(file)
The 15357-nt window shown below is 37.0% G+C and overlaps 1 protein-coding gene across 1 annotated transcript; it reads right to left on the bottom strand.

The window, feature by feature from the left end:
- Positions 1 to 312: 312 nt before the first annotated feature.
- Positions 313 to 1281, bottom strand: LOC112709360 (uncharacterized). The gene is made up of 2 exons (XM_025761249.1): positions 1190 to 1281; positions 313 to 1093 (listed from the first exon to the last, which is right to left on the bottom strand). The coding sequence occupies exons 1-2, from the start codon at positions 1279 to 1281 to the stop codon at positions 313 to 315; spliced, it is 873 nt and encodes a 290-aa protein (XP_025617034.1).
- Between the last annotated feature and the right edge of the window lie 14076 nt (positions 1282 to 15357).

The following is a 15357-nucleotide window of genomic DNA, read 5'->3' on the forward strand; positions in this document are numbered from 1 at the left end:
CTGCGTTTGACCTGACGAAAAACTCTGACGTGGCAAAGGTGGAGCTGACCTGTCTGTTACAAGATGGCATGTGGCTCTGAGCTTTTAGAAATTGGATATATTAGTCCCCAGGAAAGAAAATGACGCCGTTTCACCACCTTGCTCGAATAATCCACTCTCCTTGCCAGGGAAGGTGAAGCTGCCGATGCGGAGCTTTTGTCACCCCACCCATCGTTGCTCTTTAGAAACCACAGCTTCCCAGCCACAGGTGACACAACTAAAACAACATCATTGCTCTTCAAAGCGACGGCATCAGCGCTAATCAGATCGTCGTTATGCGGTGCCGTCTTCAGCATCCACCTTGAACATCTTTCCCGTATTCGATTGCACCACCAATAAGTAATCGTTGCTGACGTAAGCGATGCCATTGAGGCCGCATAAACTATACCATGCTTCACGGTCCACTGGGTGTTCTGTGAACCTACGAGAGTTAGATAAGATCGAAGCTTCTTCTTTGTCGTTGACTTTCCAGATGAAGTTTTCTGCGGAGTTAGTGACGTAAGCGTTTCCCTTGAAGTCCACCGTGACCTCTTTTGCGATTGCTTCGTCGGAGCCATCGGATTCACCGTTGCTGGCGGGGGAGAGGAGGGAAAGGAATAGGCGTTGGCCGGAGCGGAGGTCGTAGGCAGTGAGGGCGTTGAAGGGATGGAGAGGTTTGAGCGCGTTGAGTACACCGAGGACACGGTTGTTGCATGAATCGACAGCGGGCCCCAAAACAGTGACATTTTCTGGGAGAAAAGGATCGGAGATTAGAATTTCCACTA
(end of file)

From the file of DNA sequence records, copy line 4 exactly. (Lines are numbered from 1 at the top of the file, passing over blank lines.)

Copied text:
- Positions 313 to 1281, bottom strand: LOC112709360 (uncharacterized). The gene is made up of 2 exons (XM_025761249.1): positions 1190 to 1281; positions 313 to 1093 (listed from the first exon to the last, which is right to left on the bottom strand). The coding sequence occupies exons 1-2, from the start codon at positions 1279 to 1281 to the stop codon at positions 313 to 315; spliced, it is 873 nt and encodes a 290-aa protein (XP_025617034.1).